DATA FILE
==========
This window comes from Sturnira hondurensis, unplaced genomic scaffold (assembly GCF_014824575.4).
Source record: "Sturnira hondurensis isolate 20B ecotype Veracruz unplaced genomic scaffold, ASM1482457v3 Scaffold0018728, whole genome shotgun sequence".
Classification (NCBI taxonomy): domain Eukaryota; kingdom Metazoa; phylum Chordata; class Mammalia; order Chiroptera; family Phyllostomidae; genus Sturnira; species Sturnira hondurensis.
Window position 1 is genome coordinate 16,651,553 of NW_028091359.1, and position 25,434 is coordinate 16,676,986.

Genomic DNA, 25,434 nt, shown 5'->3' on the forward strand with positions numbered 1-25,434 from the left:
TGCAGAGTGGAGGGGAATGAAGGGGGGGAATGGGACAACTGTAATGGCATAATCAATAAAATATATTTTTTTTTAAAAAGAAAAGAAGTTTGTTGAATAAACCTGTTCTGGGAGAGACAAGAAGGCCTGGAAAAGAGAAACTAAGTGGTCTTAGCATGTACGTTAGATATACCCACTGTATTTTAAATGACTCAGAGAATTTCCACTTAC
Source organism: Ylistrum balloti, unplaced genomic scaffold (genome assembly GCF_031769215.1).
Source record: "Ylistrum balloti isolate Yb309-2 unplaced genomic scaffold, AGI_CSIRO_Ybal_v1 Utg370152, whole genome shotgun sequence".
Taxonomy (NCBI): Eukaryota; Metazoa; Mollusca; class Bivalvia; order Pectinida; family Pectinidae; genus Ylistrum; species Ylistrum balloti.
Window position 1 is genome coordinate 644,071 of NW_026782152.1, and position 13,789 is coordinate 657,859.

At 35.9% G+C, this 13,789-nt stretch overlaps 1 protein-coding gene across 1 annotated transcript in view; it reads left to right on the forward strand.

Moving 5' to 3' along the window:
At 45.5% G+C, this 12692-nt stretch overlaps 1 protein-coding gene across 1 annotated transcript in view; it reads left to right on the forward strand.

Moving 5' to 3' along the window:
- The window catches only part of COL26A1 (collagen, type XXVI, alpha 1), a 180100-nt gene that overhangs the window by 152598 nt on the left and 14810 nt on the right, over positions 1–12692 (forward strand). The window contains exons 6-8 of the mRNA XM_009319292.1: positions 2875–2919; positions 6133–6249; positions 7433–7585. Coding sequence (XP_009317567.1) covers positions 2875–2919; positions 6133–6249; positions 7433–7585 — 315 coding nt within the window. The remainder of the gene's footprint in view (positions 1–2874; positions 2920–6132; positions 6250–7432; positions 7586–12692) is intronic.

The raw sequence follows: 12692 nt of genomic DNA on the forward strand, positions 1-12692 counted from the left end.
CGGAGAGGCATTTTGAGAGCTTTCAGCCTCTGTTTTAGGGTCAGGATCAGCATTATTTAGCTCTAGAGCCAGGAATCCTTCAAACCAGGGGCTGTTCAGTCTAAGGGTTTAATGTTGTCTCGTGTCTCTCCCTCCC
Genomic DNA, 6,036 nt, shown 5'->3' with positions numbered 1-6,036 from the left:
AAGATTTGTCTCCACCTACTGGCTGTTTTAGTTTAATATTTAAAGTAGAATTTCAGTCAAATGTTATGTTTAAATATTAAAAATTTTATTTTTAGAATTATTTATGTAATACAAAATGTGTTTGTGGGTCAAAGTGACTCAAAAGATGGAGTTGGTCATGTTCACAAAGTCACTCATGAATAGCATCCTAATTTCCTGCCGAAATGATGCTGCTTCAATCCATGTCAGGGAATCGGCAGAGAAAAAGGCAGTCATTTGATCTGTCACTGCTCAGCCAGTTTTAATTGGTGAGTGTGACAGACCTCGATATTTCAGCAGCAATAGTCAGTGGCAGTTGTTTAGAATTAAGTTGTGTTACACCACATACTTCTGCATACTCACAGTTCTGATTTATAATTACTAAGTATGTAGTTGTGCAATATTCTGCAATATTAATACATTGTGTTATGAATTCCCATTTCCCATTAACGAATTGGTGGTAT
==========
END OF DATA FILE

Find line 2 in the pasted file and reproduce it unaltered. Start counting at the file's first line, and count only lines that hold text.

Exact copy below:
Source record: "Sturnira hondurensis isolate 20B ecotype Veracruz unplaced genomic scaffold, ASM1482457v3 Scaffold0018728, whole genome shotgun sequence".